The average speeds for wakeboarding are between 13 mph and 18 mph. Just keep in mind that this particular water activity does not require as much speed as some of the others, as the faster you go the more dangerous it will become. Since both of your feet are strapped to one solid board, the potential for danger at higher speeds is much greater than most other water sports.

Slalom Skiing

Depending upon how experienced you are at slalom skiing with pontoons will determine how fast you should be going, but this typically ranges between 14 mph and can get much faster at up to 36 mph (which is very dangerous). The average speed, however, is right around the 22 mph range.

Waterskiing with Two Skis

The average speed for this activity will typically average between 15 and 25 mph. This of course depends on how experienced the rider is, but most will start on two skis 15 miles per hour until they have some experience. 

Kneeboarding

Kneeboarding is an activity that most enjoy between speeds of 13 and 20 mph. As with all of the other water sports mentioned, this too depends on how experienced the rider is.

Barefoot Skiing

This is an activity that is completely dependent upon the rider and not recommended for those with little experience.  A good rule of thumb to get what your miles per hour should be, however, is to take the total weight (in pounds) of the rider and then divide that by 10. Once you have done this, add 20 to that number. 

For example, if you weighed 200 pounds, divide that by 10 and you would have 20 miles per hour. Now add 20 to this number and you get a speed of 40 miles per hour.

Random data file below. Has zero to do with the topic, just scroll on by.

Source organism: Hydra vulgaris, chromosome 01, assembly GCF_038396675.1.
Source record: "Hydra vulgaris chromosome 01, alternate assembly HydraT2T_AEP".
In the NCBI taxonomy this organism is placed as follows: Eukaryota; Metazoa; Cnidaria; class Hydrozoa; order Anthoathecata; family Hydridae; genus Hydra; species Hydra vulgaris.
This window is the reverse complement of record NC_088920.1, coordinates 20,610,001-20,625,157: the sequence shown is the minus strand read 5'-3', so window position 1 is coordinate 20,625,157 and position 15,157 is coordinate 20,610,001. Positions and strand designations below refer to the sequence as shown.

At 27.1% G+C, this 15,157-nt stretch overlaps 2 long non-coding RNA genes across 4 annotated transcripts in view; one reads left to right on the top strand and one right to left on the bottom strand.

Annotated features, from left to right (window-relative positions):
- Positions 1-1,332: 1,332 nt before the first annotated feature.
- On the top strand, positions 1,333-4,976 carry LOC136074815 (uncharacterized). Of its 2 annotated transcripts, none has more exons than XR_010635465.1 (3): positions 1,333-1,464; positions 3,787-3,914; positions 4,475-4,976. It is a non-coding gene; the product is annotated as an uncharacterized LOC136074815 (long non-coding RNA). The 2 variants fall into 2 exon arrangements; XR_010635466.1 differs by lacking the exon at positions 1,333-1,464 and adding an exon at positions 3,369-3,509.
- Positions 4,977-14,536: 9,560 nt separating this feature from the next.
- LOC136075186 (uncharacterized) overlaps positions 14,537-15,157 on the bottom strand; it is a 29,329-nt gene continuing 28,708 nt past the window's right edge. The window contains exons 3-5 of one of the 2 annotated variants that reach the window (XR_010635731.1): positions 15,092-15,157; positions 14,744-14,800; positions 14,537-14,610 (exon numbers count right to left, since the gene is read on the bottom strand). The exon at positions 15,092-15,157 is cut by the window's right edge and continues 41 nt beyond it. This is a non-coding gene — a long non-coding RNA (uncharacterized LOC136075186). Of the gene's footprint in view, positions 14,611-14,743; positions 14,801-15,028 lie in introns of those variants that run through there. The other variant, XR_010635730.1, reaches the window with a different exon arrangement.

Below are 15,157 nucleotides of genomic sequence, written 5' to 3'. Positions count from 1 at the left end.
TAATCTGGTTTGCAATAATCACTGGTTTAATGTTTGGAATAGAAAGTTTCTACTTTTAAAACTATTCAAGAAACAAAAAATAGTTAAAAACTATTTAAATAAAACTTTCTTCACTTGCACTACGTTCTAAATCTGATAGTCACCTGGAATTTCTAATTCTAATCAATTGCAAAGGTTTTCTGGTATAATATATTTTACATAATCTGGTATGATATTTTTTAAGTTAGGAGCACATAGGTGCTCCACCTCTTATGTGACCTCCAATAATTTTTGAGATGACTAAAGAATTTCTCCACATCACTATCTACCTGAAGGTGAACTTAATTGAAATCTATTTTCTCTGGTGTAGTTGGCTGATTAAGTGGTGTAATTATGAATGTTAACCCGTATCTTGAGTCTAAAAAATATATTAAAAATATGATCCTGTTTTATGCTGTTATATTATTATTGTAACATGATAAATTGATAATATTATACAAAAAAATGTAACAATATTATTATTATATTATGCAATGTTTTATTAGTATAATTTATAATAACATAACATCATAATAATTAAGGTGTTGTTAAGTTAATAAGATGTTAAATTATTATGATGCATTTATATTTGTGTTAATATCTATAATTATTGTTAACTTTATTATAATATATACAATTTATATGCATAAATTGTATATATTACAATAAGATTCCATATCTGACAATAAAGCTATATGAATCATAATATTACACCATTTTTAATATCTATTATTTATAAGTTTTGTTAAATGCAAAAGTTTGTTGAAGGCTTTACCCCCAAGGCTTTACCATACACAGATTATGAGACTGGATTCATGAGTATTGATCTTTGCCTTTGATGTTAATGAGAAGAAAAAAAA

Tubing

With Younger Kids

Most younger kids under 8 years old will be more than happy with tubes going between 5 and 10 miles per hour. However, you may find that there are some younger kids who like to go faster, those reaching speeds of up to 17 mph.

Kids 8-12 Years Old

This is something that will vary with each kid, but the average speed of boats for this age range will typically range in the 20 mph to 23 mph area.

Teens and Adults

The older crowd may be more likely to get into the 25 mph and up range, but these speeds can be very dangerous unless you are simply going straight. If you are going to be taking tight turns or riding with more than one rider, 20 - 24 mph will still give most riding pontoons an exciting ride.

If you are not familiar with boating, you may be thinking that these speeds are not very fast at all. But now that you are aware of the different speeds of some of the more popular water activities (as was just outlined above), you must know that 22 mph is considered to be an optimal speed for just about every water sport (the exception being little kids).

As for pontoon boats, you will be happy to know that almost any one of them and a 90 horsepower motor should be able to reach this speed as long as it is not overloaded with people. With the larger 115hp motor, you should be able to achieve these even with a boat full of people. Just know that getting your boat to the magical speed of 22 mph will turn your cruising/fishing pontoon boat into a family favorite watersports boat too.

Various Factors Affecting Your Speed

As with any type of boat, it is how your boat is set up that will have the largest impact on the speed it can go. In fact, it is roughly estimated that for every additional thousand pounds that you add, you should expect to lose around 15% of your max speed.  So making sure you reduce your weight capacity a little will definitely help in the long run.

The obvious things like the bimini top, changing rooms and portable toilets, anchors, and all the other possible accessories, play a role in adding to the overall weight of your pontoon and can affect the speed.

Here are some of the main factors you need to take into account in regard to your pontoon’s speed.

The Bimini